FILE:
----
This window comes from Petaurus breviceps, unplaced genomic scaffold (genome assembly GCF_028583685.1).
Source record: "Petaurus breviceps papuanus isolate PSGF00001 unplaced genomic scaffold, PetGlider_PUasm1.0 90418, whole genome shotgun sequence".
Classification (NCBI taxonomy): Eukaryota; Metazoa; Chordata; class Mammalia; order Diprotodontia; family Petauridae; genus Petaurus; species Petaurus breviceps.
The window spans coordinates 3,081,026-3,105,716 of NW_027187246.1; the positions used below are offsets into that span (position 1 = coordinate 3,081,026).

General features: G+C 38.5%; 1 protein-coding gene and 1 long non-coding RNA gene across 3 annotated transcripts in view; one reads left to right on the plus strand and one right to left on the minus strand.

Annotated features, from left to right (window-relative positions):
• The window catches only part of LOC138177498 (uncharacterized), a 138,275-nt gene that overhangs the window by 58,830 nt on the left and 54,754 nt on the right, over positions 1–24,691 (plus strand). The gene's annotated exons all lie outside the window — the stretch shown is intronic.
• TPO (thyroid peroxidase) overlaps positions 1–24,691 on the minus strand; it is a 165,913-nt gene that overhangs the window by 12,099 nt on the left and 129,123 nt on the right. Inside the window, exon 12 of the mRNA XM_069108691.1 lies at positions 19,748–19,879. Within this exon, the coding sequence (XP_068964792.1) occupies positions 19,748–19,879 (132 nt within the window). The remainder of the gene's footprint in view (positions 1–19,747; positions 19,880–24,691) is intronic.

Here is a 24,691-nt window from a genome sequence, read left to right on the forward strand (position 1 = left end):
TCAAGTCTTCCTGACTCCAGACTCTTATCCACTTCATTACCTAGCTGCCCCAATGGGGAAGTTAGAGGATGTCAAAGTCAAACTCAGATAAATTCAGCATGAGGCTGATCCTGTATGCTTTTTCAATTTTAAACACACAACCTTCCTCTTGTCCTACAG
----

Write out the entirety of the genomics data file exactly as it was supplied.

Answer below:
This window comes from Petaurus breviceps, unplaced genomic scaffold (genome assembly GCF_028583685.1).
Source record: "Petaurus breviceps papuanus isolate PSGF00001 unplaced genomic scaffold, PetGlider_PUasm1.0 90418, whole genome shotgun sequence".
Classification (NCBI taxonomy): Eukaryota; Metazoa; Chordata; class Mammalia; order Diprotodontia; family Petauridae; genus Petaurus; species Petaurus breviceps.
The window spans coordinates 3,081,026-3,105,716 of NW_027187246.1; the positions used below are offsets into that span (position 1 = coordinate 3,081,026).

General features: G+C 38.5%; 1 protein-coding gene and 1 long non-coding RNA gene across 3 annotated transcripts in view; one reads left to right on the plus strand and one right to left on the minus strand.

Annotated features, from left to right (window-relative positions):
• The window catches only part of LOC138177498 (uncharacterized), a 138,275-nt gene that overhangs the window by 58,830 nt on the left and 54,754 nt on the right, over positions 1–24,691 (plus strand). The gene's annotated exons all lie outside the window — the stretch shown is intronic.
• TPO (thyroid peroxidase) overlaps positions 1–24,691 on the minus strand; it is a 165,913-nt gene that overhangs the window by 12,099 nt on the left and 129,123 nt on the right. Inside the window, exon 12 of the mRNA XM_069108691.1 lies at positions 19,748–19,879. Within this exon, the coding sequence (XP_068964792.1) occupies positions 19,748–19,879 (132 nt within the window). The remainder of the gene's footprint in view (positions 1–19,747; positions 19,880–24,691) is intronic.

Here is a 24,691-nt window from a genome sequence, read left to right on the forward strand (position 1 = left end):
TCAAGTCTTCCTGACTCCAGACTCTTATCCACTTCATTACCTAGCTGCCCCAATGGGGAAGTTAGAGGATGTCAAAGTCAAACTCAGATAAATTCAGCATGAGGCTGATCCTGTATGCTTTTTCAATTTTAAACACACAACCTTCCTCTTGTCCTACAG